Financial markets are truly awesome – not just in their impressive scope or potential devastation, but in the many different needs they simultaneously fulfil for many different people. Slater ably guides us through the confusing mishmash that is the 17th and 18th century English public finance, but what emerges by 1757, after Henry Pelham’s consolidation of government debt, is two main – and for our purposes, equivalent – securities: the Consolidated 3% Annuities (and the ‘Reduced annuities’), affectionately named ‘Consols’. These were permanent government bonds with annual interest payments of 3%. This means that they had no maturity date, i.e. the holder of the security could expect the government to keep paying 3% of the face value for all future (a Churchill-issued subsequent Consol was actually repaid and retired just a few years ago, after almost a century in service).

Two cool things happen. First, the “initial value” – the face value – of debt running in perpetuity becomes almost irrelevant, since all that matters for the issuer is the ability to maintain interest rate payments; there is no presumption of future repayment. Second, creditors – that is, holders of the Consols who receive the regular interest payments – may trade that asset on financial markets. Since the plethora of different debt assets were now condensed into a single, credible, identical and easily-identified asset, the market for 3% Consols in London developed into a very large and liquid market. With such ease of access and predictable and stable payoffs, the Consols became the instrument of saving for well-off families in Austen’s time.

A note on yields

The Consols, essentially a piece of paper with a face value of £100, entitled the owner to a perpetual stream of payments by the government, in this case 3% – or £3. Now, the actual price at which this paper could be sold in London fluctuated extensively depending on the conditions of the financial market and, most prominently in Austen’s lifetime, the Napoleonic wars. As the £3 annual pay was serviced by the British government, and financial strain during the war increased the risk for defaults (through a foreign invasion or British government itself), the price of Consols was chiefly reflecting the military success.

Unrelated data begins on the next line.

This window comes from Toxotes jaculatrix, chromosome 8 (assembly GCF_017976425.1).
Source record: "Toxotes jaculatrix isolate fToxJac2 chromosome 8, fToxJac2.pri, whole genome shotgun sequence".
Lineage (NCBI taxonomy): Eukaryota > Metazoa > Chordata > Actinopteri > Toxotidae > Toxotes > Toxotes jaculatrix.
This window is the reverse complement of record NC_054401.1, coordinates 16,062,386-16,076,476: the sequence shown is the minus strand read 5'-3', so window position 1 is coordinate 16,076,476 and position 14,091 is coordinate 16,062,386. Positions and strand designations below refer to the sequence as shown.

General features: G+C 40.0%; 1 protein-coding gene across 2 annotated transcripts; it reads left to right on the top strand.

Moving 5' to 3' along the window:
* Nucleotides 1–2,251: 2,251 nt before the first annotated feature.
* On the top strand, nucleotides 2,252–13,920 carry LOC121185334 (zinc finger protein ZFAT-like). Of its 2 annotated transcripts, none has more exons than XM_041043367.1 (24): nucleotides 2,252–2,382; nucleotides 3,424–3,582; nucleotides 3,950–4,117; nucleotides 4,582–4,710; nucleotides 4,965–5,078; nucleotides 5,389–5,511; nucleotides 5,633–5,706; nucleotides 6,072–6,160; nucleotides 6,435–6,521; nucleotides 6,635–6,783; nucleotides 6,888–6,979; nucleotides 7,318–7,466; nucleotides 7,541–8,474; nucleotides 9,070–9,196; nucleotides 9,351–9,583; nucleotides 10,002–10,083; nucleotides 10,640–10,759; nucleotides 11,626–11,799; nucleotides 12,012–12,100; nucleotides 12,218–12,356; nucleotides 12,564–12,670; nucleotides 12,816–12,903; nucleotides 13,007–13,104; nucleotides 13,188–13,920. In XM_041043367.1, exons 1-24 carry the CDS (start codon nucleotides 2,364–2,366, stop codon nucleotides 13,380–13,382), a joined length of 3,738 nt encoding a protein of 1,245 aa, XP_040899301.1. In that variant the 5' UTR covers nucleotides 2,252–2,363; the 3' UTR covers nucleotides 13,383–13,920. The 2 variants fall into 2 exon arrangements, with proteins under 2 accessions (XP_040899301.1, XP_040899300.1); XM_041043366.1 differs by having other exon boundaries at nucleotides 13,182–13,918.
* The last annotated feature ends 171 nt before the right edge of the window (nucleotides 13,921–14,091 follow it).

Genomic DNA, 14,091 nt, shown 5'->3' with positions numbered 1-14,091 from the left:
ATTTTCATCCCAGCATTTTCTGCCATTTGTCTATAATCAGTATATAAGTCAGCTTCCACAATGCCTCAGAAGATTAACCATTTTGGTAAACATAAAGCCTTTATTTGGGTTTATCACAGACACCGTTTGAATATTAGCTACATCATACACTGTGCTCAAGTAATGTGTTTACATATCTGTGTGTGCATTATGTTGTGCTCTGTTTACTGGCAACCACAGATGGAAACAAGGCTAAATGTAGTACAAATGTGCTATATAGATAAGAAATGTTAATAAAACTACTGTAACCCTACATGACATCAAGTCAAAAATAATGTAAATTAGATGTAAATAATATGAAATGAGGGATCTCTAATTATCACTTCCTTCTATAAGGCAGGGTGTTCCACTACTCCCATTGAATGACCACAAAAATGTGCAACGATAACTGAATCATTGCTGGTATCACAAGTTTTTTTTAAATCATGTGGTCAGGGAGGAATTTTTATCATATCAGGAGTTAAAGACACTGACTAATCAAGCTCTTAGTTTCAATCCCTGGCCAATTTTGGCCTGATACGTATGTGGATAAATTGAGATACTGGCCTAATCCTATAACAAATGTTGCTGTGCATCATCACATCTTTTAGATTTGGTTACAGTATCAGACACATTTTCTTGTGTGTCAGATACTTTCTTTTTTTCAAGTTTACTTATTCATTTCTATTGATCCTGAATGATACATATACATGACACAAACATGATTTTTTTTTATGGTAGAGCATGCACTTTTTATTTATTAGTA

When the market price of a debt falls below its face value, the effective interest rate (the “yield”) that a prospective investor receives increases; paying £50 for a Consol with face value of £100 and a £3 perpetual interest payment, effectively earns the investor 6% interest instead of 3% (3/50 = 0.06). Since the Consols were the most dominant asset on the largest financial market in the world, their price became “the single most important asset price in the world economy” as Klovland (1994: 165) called it. Here’s the yield on Consols during Austen’s life:

JA, yield on 3%

It reached a low of 3.11% in 1792 (almost at par), and a high of 6.22% in 1798 (below £50) after the suspension of the gold standard.

The Bennets and the fortunes of handsome young men

The families of Pride & Prejudice made good use of this thriving financial market – not specifically for trading but for financial planning (others, such as British economist David Ricardo, and the banking families of Rothschild and Barings, made some of their fortune trading Consols).